Year in review: Tectonics active on Europa

Churning icy plates explain young surface of Jupiter's moon


ICY EUROPA  Jupiter’s frozen moon Europa has a shifting exterior analogous to Earth’s plate tectonics.

Ted Stryk, Galileo Project/JPL/NASA

A frozen world hundreds of millions of kilometers away is starting to look a bit like home. This year researchers discovered active plate tectonics reshaping the surface of Jupiter’s icy moon Europa. The finding marks the first evidence of active plate tectonics on another world (SN: 10/4/14, p. 10).

The researchers made the discovery while scrutinizing an area of Europa’s surface mapped by NASA’s Galileo spacecraft in 1998. In the moon’s northern hemisphere, a hunk of landscape the size of New Jersey had vanished. Like a torn photograph placed so the pieces overlap, Europa’s crisscrossing surface fractures didn’t properly line up. The researchers propose that this missing region dived beneath other ice layers in a process analogous to subduction on Earth, in which one tectonic plate slides beneath another.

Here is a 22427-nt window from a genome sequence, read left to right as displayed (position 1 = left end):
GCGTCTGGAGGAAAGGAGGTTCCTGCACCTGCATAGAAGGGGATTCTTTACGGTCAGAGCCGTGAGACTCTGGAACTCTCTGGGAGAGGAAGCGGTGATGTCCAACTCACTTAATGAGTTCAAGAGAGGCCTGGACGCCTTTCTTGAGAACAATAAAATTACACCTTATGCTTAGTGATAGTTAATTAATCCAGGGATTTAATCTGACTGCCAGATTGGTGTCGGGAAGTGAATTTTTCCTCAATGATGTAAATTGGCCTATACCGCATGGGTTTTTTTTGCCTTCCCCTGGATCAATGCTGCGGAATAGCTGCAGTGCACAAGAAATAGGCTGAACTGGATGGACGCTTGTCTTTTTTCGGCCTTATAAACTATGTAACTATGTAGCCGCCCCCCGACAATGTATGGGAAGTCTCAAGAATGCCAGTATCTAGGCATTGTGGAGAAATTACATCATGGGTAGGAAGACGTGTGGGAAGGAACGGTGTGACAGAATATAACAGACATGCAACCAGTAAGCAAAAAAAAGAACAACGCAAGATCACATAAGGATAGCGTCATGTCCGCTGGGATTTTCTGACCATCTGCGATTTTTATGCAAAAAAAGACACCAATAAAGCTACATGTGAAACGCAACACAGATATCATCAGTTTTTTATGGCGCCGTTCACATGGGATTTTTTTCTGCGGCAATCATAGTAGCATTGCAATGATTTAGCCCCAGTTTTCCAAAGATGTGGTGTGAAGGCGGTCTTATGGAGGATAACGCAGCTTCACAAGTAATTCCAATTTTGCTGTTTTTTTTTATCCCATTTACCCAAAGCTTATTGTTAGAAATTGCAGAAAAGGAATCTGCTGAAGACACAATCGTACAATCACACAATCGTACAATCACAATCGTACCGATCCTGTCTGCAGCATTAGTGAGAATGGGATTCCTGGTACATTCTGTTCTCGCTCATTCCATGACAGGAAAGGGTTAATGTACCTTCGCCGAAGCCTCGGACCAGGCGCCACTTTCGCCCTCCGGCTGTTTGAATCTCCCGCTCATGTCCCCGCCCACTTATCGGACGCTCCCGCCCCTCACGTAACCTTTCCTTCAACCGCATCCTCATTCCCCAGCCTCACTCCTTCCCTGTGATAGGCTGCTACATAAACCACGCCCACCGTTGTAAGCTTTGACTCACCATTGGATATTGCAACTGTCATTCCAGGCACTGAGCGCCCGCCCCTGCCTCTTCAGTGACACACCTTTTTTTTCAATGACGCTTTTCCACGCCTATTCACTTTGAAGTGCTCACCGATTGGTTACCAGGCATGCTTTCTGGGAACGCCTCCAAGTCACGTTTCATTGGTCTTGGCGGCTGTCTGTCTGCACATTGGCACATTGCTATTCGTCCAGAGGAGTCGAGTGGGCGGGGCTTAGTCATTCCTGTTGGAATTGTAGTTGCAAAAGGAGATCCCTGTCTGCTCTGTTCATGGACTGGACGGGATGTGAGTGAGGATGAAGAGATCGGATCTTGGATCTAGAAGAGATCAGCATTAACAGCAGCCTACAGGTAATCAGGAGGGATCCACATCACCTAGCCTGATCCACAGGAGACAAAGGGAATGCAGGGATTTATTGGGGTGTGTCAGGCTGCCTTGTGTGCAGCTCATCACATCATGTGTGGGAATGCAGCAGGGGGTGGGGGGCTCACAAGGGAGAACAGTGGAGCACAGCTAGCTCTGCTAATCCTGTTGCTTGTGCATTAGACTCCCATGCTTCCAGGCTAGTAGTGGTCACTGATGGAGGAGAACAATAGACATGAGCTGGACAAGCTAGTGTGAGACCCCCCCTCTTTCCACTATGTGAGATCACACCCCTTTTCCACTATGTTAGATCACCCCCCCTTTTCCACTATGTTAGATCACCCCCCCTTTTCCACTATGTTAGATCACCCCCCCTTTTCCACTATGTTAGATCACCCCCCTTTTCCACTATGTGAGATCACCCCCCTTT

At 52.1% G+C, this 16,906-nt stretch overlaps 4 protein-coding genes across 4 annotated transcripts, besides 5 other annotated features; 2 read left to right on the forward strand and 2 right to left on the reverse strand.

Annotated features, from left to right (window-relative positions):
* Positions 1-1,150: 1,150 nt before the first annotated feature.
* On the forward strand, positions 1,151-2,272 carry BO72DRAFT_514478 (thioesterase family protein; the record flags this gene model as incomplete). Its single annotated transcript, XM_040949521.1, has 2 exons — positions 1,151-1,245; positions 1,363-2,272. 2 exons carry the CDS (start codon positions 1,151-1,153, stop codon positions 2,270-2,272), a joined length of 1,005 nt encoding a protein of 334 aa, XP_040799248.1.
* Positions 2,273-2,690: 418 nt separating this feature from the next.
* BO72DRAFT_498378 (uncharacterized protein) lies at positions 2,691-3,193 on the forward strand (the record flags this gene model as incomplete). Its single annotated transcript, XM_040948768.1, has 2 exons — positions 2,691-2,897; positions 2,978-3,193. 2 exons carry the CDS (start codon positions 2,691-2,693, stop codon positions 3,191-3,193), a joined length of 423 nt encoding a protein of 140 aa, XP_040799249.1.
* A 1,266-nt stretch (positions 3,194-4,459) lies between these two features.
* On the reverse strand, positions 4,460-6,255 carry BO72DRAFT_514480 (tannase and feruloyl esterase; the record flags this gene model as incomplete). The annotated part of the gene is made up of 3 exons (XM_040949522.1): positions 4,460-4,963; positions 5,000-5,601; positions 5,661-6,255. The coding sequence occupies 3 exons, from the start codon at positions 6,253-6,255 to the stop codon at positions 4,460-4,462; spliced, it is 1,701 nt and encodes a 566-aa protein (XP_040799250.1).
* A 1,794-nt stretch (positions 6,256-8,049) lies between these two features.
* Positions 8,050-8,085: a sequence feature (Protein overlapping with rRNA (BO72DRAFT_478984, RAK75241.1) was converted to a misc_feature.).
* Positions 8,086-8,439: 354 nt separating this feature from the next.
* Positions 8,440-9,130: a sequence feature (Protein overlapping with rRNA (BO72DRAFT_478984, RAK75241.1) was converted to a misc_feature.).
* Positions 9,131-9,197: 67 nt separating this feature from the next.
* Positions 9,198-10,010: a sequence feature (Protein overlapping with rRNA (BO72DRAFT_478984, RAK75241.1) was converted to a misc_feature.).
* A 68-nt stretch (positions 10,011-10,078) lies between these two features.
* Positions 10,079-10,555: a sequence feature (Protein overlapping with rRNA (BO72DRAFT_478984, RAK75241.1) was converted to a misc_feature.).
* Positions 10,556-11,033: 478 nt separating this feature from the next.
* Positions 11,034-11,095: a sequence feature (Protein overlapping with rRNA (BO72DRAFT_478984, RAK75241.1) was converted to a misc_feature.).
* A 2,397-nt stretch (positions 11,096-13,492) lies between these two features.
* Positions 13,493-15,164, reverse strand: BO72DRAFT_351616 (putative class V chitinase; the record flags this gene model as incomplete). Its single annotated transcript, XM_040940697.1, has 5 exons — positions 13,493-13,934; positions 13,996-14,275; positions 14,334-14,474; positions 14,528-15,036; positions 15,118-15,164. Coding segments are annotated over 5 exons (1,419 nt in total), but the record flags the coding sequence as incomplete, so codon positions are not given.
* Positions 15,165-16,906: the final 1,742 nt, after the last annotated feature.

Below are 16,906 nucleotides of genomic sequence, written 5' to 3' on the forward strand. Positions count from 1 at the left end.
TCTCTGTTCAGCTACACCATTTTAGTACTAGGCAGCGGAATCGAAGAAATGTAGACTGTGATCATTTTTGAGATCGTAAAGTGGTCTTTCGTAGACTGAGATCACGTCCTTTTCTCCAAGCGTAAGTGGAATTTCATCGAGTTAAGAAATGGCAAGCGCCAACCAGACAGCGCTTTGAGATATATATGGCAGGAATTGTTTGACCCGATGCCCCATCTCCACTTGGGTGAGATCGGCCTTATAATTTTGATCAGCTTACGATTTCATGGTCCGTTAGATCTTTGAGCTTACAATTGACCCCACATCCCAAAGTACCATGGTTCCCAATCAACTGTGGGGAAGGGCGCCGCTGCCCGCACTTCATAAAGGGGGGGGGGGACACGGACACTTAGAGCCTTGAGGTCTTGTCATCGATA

Europa’s surface is broken into a mosaic of these shifting ice slabs, the researchers suggest. If the subduction rate is similar to Earth’s, the moon’s entire surface could recycle itself in less than 90 million years, says planetary scientist Simon Kattenhorn of the University of Idaho in Moscow. This periodic renewal could explain Europa’s unusually young surface. Even though Europa formed more than 4 billion years ago, its icy surface appears to be only about 40 million to 90 million years old.

The blending of exterior and interior ice could benefit any life lurking in the moon’s subsurface ocean, Kattenhorn says. Radiation from Jupiter could spark formation of energy-packed organic nutrients from simpler chemicals on Europa’s outer shell. The tectonic blending offers a way for such surface nutrients to cycle into the liquid ocean below. “These geological cycles could be partially responsible for powering a biosphere,” says astrobiologist Britney Schmidt of Georgia Tech in Atlanta.

The finding comes at an opportune time. NASA’s proposed Europa Clipper mission recently entered early design stages in preparation for a 2022 launch. In July, NASA asked scientists to send ideas for instruments for the mission. The agency plans to choose which ideas to develop next April.


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